There is extensive evidence of rigor throughout all curricular areas since the adults understand that their mission is to stretch each student to his or her fullest potential. To motivate students to tackle a rigorous curriculum, teachers build close relationships with students and provide encouragement and reinforcement to keep students intrinsically motivated and totally immersed in their learning. Researchers Linda Darling-Hammond and Diane Friedlaender examined the practices of five urban California high schools that had the same low-income populations as surrounding schools with similar demographics. They found that the five schools graduated and sent students to college at levels far above the state average. The reason for the difference in achievement, they concluded, was the “rigorous courses led by teachers who build close bonds with students and who collaborate professionally.”
Teachers make decisions that are based on student achievement data. As they collaborate, they examine both formative and summative data to determine next steps in instructional delivery. They firmly believe that there must be a way to improve student learning. Likewise, they are not defensive about data; they don’t make excuses if data results are not good. They analyze, reflect, and, in some cases, decide which students need second chances on an assessment or which students may require reteaching. As Robert Marzano has written, confident educators use “disappointing results as implementation challenges to inspire hope and resilience.”
As problems arise and school wide decisions are made, strong cultures do not respond with more rules and harsher punishments. Instead there is a renewed emphasis on high expectations and a caring attitude toward individual students. The adults clearly understand and accept that it is the student/teacher relationships that can make the greatest difference in student growth.
In his work in professional learning communities, Rick DuFour has written that “Hosts of researchers….have concluded that substantive change inevitably creates discomfort and dissonance as people are asked to act in new ways.” It is often a conflict that cannot be ignored or avoided. A diligent leader also understands the human dynamics of the change process and anticipates that change may result in a certain amount of fear, insecurity, and, in some instances, stone walling on the part of the teaching staff. The leader must persevere with a sense of calm and establish a tone of persistent effort over time by making the vision statement a living document and by being responsive to the concerns of teachers, parents, and students.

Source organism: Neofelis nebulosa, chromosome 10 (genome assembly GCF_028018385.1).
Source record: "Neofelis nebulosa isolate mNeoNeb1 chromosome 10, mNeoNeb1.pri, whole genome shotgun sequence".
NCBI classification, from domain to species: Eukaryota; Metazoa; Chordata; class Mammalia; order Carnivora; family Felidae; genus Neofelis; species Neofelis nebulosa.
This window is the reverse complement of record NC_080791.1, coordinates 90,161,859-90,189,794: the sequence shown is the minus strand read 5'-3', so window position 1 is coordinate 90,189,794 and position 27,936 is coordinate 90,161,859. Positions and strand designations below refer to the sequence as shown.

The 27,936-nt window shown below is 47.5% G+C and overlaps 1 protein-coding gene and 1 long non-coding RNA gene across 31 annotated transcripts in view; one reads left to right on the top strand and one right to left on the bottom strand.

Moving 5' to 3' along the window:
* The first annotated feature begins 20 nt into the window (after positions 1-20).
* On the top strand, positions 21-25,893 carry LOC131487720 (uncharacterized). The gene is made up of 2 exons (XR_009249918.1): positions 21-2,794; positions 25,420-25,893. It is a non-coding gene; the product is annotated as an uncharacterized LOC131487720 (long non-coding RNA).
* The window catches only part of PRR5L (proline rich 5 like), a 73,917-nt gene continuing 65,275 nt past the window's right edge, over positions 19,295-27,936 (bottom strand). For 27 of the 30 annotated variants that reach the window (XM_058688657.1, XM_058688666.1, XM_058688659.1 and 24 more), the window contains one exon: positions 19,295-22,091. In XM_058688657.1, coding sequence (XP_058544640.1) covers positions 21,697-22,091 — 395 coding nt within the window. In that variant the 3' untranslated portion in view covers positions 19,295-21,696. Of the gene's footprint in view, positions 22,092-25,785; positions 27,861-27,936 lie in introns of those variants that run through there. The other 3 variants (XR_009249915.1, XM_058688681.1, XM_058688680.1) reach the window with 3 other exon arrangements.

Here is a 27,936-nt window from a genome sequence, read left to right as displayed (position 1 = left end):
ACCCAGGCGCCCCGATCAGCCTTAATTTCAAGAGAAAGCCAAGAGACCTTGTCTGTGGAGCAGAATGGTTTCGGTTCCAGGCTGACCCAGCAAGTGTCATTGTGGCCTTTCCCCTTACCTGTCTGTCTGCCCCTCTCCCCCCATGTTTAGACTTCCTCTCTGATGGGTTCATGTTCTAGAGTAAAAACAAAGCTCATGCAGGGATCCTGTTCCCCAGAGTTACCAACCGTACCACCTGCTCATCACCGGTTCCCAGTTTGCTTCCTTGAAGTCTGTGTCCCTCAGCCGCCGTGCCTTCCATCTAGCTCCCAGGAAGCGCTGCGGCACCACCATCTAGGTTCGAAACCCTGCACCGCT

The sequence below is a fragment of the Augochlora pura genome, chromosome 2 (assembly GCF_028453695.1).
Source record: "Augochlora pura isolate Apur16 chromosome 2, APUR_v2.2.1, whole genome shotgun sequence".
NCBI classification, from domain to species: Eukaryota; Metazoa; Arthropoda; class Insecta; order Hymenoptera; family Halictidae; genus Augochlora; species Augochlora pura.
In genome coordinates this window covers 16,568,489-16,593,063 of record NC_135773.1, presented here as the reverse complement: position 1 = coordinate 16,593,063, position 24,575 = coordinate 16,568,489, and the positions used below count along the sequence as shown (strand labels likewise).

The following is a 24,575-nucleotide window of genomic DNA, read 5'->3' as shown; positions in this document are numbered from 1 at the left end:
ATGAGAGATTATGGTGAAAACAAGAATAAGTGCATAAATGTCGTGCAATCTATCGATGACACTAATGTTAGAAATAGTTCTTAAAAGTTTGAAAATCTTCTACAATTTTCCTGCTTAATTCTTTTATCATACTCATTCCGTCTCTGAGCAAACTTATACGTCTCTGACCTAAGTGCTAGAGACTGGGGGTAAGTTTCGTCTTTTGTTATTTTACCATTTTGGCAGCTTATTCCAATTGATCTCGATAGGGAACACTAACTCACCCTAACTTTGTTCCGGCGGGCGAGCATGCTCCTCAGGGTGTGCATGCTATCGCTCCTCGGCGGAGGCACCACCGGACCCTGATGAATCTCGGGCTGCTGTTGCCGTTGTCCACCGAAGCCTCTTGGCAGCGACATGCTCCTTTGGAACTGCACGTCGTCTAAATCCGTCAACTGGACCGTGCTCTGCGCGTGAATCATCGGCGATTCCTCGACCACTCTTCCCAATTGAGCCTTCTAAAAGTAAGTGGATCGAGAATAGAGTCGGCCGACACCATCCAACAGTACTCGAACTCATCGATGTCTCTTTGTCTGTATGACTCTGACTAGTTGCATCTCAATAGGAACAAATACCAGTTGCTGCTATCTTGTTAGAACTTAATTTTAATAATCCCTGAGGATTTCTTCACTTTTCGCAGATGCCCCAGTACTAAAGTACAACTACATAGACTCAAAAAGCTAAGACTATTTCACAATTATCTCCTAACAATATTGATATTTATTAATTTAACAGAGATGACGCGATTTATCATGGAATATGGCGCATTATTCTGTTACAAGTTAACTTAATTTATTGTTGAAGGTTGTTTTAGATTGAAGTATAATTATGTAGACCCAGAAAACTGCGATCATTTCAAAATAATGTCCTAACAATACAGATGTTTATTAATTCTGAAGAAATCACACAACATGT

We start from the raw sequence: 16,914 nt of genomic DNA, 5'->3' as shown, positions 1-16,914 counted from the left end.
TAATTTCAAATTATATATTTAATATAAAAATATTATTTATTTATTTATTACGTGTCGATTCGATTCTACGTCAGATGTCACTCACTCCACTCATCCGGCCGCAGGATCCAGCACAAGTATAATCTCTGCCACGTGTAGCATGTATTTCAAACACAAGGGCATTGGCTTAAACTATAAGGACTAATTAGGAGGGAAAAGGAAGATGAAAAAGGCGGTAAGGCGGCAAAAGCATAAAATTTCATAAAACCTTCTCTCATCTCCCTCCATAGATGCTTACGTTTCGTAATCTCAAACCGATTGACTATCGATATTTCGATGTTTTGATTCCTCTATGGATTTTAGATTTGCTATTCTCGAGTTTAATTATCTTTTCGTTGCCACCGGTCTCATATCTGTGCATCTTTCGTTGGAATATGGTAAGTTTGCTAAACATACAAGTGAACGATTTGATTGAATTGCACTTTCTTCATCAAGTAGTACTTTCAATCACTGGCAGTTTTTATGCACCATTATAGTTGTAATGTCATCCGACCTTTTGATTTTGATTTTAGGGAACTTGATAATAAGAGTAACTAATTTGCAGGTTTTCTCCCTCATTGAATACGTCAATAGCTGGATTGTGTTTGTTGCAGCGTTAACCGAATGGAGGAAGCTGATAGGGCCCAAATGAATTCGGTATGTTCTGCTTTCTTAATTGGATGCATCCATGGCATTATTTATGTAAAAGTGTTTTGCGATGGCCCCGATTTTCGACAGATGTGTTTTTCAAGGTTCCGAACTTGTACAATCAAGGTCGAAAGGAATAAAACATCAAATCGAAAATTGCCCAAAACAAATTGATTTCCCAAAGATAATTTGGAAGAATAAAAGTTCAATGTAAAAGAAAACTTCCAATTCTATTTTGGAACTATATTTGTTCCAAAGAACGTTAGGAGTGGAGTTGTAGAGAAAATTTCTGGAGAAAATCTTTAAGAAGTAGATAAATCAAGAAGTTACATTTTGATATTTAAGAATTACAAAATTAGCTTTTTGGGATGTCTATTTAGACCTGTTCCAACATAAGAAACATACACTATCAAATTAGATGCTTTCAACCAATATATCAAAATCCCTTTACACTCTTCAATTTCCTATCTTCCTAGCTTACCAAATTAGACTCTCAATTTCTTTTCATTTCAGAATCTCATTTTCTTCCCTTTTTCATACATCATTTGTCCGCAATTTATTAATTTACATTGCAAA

In healthy school cultures, the leader is tuned in to the day-to-day climate of the school and responds to needs in a timely manner. He or she is able to distinguish when individual teachers are going through the motions instead of having an emotional investment in the school’s vision. This leader does not judge, neglect, or abandon struggling staff members but instead determines what type of support an individual might need in order to establish a stronger commitment to the school’s goals. The leader also has a clear plan to involve new staff members in becoming acclimated to the school’s vision. Stated another way, the competent leader looks for ways to revitalize not demoralize.
Participants in establishing and maintaining an enduring school culture realize, in the words of writer Jim Collins, that there is “no single defining moment.” It is a “cumulative process, step by step, action by action, discussion by discussion, and pushing in a constant direction over an extensive period of time” that makes an unquestionable difference. To achieve legitimate success, there are no shortcuts but a fierce resolve to maintain a coherent and constant work ethic over the long haul.
In summary, another way to determine if the school culture is moving in the right direction is to use terminology in the current political climate to make an analogous comparison to the culture of the school. If schools are to become truly invigorated, there must be a sense of bipartisanship in which all participants work toward a collective goal. The culture should include constructive dialogue and negotiations in order to form a more perfect union. Once the vision is established, participants must agree to eliminate the “pork” from every curriculum area and concentrate on consistent standards from classroom to classroom. The leader must periodically apprise the staff of the state of the union in order to encourage honest dialogue and, where appropriate, introduce a stimulus package to promote ongoing progress. And finally, when all is said and done, the culture of the school can be summed up in just a few words, Yes We Can!
Permission is granted for reprinting and distribution of this newsletter for non-commercial use only. Please include the following citation on all copies:
Oliver, Bruce. “Building Strong School Cultures: Signs of progress.” Just for the ASKing! March 2009. Reproduced with permission of Just ASK Publications & Professional Development (Just ASK). © 2009 Just ASK. All rights reserved. Available at www.justaskpublications.com.